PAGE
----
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Snails, slug poison and dogs

Snail and slug poison is toxic to pets

Q: Snails have invaded my garden and I want to kill them with snail and slug poison, but my dogs wander through the garden. Is snail poison safe for them?

A: Most snail and slug baits contain metaldehyde (pronounced “met AL de hyde”), which is highly toxic to pets and wildlife. Bait pellets and powders are flavored with molasses and bran to attract snails and slugs; unfortunately, dogs’ sensitive noses also detect the bait.

Even a tiny amount of metaldehyde bait is enough to cause significant toxicity – including death. A dog that licks liquid metaldehyde off his paws also can be poisoned.

Signs of toxicity begin within minutes to hours after ingestion. They include drooling, twitching, seizures, rigidity and loss of coordination. Vomiting, diarrhea, increased heart rate and breathing difficulties may occur. If the dog survives, liver failure can develop two or three days after metaldehyde exposure.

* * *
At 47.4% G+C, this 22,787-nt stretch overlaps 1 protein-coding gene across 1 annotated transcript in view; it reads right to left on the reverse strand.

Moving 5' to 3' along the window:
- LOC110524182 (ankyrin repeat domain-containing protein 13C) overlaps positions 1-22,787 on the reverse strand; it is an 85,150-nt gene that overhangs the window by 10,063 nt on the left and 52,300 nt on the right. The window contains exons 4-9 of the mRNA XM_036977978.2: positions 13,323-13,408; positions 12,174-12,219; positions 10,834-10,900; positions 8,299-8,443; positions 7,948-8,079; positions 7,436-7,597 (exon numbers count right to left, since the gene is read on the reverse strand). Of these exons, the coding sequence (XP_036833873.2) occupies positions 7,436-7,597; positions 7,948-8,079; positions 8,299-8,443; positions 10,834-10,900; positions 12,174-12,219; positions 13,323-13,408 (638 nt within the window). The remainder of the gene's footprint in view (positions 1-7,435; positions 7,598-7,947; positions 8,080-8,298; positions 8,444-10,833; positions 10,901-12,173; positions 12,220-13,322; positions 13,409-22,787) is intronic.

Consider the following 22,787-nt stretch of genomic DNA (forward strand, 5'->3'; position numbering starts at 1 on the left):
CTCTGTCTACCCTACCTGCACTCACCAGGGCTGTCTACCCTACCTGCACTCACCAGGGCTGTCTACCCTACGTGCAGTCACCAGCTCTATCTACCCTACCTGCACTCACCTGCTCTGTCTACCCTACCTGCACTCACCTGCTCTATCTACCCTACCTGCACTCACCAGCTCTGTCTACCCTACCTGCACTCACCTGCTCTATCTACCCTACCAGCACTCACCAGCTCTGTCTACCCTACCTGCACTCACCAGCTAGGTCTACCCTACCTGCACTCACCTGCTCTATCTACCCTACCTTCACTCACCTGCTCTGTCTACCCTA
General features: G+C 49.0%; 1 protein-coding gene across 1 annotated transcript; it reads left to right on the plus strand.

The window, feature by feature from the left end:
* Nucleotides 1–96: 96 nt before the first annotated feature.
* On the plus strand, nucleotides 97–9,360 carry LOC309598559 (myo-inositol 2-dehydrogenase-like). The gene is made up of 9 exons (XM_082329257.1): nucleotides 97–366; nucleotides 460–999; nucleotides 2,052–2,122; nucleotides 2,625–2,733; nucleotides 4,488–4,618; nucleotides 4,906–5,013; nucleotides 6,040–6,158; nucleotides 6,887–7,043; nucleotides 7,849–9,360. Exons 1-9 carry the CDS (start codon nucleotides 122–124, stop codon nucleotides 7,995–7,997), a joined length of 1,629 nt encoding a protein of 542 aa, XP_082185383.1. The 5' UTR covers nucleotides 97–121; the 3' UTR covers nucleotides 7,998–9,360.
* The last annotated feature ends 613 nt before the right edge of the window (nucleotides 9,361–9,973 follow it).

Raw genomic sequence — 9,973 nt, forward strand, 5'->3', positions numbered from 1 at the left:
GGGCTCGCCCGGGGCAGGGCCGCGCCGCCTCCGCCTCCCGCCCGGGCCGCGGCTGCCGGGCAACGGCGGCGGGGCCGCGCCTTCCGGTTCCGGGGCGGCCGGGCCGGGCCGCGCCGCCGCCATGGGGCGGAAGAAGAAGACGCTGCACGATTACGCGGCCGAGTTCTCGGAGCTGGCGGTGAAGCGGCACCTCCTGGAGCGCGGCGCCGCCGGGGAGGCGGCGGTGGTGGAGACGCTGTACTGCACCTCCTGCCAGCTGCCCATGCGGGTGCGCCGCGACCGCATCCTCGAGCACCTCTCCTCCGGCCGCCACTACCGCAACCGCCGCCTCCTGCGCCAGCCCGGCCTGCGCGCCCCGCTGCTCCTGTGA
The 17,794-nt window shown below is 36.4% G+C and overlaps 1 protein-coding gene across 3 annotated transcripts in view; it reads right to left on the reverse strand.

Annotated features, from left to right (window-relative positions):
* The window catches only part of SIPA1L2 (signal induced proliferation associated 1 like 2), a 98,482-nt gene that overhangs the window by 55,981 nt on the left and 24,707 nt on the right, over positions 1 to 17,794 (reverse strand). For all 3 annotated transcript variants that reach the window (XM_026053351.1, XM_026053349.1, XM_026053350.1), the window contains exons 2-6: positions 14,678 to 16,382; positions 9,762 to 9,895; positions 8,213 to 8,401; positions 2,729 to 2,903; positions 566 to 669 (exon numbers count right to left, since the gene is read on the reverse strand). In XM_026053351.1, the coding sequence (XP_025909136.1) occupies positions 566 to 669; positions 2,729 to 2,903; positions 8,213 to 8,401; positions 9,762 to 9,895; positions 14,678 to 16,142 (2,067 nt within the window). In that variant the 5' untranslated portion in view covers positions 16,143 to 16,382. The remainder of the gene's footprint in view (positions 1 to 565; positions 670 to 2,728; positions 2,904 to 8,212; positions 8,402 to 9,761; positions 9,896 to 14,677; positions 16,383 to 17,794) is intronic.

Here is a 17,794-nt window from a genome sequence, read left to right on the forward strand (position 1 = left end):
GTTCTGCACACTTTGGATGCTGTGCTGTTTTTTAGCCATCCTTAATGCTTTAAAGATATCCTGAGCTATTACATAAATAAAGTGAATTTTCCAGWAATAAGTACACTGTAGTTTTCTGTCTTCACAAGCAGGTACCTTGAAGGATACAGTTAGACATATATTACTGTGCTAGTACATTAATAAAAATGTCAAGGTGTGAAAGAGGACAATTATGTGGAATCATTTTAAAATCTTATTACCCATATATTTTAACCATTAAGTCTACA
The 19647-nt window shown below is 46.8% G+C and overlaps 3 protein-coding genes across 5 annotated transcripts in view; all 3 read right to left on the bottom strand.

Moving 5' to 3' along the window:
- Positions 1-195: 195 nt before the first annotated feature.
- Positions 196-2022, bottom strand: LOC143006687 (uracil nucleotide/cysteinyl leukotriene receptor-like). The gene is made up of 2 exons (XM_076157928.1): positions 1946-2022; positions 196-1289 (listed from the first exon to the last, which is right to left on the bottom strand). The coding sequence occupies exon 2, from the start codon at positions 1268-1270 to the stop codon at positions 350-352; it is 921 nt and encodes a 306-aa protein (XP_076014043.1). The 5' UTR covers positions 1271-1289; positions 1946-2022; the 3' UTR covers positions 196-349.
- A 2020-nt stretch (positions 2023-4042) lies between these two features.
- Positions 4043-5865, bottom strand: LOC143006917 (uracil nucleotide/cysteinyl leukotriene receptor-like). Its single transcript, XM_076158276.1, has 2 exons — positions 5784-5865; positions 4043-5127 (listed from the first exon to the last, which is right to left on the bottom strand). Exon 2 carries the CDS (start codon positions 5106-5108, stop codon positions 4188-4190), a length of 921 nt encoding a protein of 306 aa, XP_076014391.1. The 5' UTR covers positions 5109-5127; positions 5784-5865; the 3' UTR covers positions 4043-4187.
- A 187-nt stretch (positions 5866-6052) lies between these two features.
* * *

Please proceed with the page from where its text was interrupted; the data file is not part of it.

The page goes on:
Safer alternatives include iron phosphate snail and slug baits and beer traps, which you can make using directions you’ll find on the Internet. Another option is to call your cooperative extension service for integrated pest management methods that will eradicate all your garden pests but be safe for pets and the environment.


Lee Pickett, V.M.D. practices companion animal medicine in Pennsylvania. Contact her at askdrlee@insurefigo.com
 

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